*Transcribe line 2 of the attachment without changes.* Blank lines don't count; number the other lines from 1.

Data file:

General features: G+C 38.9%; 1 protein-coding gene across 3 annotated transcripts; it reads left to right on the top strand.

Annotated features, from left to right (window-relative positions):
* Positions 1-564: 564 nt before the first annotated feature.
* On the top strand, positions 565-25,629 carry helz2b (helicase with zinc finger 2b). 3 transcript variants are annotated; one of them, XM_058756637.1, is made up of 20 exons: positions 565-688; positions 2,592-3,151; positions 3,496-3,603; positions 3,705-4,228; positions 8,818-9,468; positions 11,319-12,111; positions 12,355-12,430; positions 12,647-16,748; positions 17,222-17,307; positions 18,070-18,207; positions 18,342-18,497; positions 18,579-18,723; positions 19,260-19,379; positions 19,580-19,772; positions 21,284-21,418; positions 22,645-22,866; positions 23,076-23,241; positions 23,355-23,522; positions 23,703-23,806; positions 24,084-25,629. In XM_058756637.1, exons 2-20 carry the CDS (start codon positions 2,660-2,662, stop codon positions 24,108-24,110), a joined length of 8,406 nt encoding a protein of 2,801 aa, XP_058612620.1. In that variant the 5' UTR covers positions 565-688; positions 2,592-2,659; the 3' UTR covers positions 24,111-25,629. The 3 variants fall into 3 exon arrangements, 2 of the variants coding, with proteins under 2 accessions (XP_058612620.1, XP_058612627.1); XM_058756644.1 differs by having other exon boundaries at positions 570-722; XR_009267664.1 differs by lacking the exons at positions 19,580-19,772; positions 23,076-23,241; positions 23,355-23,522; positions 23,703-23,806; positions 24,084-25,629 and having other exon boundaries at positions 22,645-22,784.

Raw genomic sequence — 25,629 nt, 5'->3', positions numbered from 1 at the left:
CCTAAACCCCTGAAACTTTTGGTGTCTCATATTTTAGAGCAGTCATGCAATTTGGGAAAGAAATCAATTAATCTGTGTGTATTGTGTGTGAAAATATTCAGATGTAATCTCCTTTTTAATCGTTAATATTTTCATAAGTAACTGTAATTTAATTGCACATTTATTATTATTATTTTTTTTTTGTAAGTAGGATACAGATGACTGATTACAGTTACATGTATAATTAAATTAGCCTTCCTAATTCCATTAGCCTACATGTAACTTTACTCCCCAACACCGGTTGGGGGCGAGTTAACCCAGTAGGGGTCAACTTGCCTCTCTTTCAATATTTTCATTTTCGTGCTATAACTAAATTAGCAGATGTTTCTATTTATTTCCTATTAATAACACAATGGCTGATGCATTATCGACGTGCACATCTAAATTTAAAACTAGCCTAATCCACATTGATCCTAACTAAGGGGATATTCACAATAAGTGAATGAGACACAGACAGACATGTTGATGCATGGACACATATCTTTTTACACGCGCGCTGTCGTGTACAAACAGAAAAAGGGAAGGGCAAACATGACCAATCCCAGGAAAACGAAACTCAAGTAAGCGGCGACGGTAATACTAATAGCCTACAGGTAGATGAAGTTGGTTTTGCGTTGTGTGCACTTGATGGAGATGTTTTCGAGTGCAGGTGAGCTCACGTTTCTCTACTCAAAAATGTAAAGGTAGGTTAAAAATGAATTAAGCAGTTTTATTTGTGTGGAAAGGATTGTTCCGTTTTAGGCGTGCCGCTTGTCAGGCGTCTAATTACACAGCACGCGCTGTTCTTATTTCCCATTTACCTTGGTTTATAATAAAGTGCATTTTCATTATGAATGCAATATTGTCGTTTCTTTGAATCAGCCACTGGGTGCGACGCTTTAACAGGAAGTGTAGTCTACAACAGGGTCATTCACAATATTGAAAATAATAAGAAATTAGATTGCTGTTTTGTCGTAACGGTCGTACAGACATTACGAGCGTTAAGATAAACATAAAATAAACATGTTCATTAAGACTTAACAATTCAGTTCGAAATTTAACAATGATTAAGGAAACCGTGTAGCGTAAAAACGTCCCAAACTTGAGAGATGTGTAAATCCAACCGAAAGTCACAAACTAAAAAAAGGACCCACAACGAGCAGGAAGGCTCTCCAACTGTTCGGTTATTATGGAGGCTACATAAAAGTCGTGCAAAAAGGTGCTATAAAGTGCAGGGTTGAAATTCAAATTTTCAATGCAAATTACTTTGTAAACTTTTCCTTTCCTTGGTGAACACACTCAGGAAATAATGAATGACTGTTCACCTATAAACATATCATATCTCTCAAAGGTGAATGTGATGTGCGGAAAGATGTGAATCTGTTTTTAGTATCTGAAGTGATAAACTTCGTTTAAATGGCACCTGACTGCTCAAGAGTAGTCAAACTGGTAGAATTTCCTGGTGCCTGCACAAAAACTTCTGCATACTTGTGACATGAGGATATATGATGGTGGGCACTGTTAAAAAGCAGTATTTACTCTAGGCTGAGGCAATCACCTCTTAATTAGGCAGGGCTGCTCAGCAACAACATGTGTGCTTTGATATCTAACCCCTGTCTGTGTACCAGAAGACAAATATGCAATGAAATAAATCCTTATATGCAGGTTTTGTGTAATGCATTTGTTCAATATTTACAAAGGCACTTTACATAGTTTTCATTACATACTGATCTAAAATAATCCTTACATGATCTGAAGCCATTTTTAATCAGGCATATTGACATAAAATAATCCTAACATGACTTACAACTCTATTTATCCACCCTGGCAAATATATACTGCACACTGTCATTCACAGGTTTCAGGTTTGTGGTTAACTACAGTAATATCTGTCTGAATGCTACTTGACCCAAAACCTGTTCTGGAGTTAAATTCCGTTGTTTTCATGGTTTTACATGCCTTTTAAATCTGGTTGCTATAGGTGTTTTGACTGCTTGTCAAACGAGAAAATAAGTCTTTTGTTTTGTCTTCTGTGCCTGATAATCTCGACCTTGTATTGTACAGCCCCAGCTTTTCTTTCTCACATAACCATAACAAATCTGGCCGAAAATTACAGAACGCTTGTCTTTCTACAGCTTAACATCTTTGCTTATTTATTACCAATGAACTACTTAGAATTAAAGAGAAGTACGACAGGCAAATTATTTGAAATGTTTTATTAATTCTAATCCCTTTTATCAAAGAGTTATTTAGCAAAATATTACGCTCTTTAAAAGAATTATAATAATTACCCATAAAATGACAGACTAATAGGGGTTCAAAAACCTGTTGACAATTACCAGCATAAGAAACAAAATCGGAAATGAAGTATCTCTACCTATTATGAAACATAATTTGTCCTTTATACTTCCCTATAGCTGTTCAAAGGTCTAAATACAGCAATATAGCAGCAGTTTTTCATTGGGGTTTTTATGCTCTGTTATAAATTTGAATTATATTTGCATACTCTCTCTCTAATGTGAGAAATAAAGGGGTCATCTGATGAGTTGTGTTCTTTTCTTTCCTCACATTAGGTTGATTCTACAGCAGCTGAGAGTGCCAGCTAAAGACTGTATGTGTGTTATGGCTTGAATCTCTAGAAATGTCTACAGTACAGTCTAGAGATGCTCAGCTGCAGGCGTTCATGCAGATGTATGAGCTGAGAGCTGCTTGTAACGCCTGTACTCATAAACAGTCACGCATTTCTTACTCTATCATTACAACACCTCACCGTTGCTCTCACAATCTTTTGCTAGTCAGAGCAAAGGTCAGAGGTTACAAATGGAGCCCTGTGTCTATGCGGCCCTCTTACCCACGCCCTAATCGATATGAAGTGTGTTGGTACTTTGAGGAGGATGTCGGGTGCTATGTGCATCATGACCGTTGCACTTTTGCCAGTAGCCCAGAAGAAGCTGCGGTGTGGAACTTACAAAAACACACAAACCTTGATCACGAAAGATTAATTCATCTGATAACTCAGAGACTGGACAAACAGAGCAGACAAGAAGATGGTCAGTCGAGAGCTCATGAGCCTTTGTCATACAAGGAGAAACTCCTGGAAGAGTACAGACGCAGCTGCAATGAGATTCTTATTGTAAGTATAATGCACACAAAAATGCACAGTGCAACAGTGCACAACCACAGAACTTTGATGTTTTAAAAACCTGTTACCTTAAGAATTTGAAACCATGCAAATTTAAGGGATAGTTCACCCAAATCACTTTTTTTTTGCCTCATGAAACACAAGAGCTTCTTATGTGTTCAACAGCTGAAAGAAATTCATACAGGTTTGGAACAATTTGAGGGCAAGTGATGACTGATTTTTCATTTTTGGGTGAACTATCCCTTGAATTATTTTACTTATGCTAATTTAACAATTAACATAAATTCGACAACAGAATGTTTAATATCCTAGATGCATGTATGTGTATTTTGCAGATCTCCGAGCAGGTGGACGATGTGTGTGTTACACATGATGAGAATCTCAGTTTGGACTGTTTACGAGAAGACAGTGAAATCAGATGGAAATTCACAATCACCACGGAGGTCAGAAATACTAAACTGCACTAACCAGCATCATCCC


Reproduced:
Annotated features, from left to right (window-relative positions):